April 24 2014 Latest news:
Thursday, January 2, 2014
Work to create a six-bedroom council home for an Ipswich family of 12 after borough chiefs agreed to knock through the house next door will start early next week, it is understood.
The Ipswich Star exclusively revealed in October that Tim Fisk, 44, his heavily-pregnant partner Mandy Ball, 41, and their 10 children were promised their new taxpayer-funded home in Glamorgan Road.
The move provoked national controversy and triggered a petition signed by 84 angry residents opposed to the move.
Those objections were turned down by Ipswich Borough Council (IBC), which said the conversion was the most cost-effective way of meeting the family’s housing needs.
Former security guard Mr Fisk defended the decision in the aftermath of the revelation, slamming his neighbours in the Maidenhall area for being “jealous”.
He said he had “worked all his life” and insisted his family were entitled to the extra space, while arguing it was their “human right” to decide how many children to have.
The unemployed couple, whose children range from 15 years old to one-year-old, have lived at their terraced property for seven years. The new home will cater for 10 of their 12 children, with the other two having moved out.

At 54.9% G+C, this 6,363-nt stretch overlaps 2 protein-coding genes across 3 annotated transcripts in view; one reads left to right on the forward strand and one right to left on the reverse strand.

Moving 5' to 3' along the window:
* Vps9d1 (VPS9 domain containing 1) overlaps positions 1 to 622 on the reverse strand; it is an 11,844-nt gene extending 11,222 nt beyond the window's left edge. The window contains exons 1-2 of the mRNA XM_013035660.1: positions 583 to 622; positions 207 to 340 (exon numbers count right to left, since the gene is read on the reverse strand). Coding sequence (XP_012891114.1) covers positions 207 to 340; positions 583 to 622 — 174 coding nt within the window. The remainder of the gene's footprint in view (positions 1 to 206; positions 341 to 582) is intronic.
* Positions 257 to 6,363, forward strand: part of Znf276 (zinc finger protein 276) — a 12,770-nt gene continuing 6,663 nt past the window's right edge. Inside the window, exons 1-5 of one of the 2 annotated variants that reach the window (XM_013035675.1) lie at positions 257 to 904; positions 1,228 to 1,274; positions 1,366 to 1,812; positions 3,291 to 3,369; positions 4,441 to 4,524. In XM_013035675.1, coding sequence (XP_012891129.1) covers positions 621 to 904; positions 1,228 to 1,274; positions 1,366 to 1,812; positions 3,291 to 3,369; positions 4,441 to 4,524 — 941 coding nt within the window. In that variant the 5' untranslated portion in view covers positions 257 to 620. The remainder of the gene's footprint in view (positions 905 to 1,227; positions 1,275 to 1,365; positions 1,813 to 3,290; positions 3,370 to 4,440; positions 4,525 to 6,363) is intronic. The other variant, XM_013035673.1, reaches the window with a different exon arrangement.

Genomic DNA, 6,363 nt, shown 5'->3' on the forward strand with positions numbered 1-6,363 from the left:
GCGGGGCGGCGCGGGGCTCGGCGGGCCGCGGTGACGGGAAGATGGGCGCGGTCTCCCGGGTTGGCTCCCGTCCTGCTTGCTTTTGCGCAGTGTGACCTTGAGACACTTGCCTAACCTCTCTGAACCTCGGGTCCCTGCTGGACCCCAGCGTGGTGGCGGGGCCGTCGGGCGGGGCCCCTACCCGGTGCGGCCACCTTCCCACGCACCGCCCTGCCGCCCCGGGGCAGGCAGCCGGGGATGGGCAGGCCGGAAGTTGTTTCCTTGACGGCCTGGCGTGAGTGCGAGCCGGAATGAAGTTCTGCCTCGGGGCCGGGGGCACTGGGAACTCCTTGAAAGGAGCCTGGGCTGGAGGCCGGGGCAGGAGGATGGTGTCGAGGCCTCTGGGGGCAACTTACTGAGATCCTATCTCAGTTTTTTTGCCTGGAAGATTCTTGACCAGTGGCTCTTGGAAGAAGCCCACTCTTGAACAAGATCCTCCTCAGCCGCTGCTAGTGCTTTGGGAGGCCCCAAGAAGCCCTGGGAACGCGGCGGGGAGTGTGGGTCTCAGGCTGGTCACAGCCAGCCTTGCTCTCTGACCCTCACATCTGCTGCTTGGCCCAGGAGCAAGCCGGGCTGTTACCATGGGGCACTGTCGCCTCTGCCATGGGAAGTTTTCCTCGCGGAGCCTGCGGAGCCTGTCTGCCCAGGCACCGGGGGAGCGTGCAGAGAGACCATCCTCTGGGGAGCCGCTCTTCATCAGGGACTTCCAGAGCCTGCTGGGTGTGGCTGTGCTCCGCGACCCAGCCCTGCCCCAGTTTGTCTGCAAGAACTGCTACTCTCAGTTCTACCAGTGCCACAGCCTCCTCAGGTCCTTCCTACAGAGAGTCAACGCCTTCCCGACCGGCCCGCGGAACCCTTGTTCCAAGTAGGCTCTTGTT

Construction work, which an IBC spokesman said will cost £6,000, will see builders knock through an unoccupied house next door to where the family live.
The Star understands it will finally start early next week, most likely on Monday, after it was previously reported builders were due to start before Christmas.
Speaking in October, Ipswich MP Ben Gummer said the news would “concern” taxpayers.
He argued it reinforced the importance of the Coalition Government’s flagship welfare reform, which recently introduced a benefits cap of £26,000 – £500 a week – on all households. However those with a person on disability allowance are exempt.
Mr Fisk refused to disclose exactly how much his family receives in benefits but said he has been forced into becoming a full time carer to his 14-year-old son Daniel, who is blind in one eye and has serious learning difficulties.
He also said he had to give up security guard employment in Clacton-on-Sea in Essex three years ago in order to care for his partner who he said requires “round-the-clock care”.
Speaking in October, an IBC spokesman said there were 3,203 people on the council’s housing waiting list, with 391 of these eligible for three-bedroom homes.
Explaining the decision, he said: “This is a very unusual situation and not something we would normally contemplate doing but, having reviewed all the options, we believe that this is the most cost-effective option to find a solution to this family’s needs.
“The alterations can be reversed in the future. We have only one six-bedroom house in our stock.”